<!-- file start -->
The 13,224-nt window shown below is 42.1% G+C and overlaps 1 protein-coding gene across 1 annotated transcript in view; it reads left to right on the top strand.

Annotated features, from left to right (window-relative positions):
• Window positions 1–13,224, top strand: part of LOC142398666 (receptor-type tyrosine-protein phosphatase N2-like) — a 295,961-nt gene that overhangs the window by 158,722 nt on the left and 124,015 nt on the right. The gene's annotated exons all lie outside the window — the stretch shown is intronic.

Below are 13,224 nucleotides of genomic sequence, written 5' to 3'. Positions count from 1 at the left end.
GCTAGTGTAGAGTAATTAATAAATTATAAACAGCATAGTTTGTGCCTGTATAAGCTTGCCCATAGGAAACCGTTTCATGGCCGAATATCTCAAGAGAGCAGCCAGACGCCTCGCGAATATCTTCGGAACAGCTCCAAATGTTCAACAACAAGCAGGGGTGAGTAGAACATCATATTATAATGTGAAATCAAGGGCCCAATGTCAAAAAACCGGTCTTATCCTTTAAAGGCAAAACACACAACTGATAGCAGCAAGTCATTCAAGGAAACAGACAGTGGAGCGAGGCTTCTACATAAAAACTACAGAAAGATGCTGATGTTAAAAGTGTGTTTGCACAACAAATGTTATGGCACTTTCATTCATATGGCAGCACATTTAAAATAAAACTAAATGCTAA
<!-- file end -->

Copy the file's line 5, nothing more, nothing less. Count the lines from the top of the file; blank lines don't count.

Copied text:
GCTAGTGTAGAGTAATTAATAAATTATAAACAGCATAGTTTGTGCCTGTATAAGCTTGCCCATAGGAAACCGTTTCATGGCCGAATATCTCAAGAGAGCAGCCAGACGCCTCGCGAATATCTTCGGAACAGCTCCAAATGTTCAACAACAAGCAGGGGTGAGTAGAACATCATATTATAATGTGAAATCAAGGGCCCAATGTCAAAAAACCGGTCTTATCCTTTAAAGGCAAAACACACAACTGATAGCAGCAAGTCATTCAAGGAAACAGACAGTGGAGCGAGGCTTCTACATAAAAACTACAGAAAGATGCTGATGTTAAAAGTGTGTTTGCACAACAAATGTTATGGCACTTTCATTCATATGGCAGCACATTTAAAATAAAACTAAATGCTAA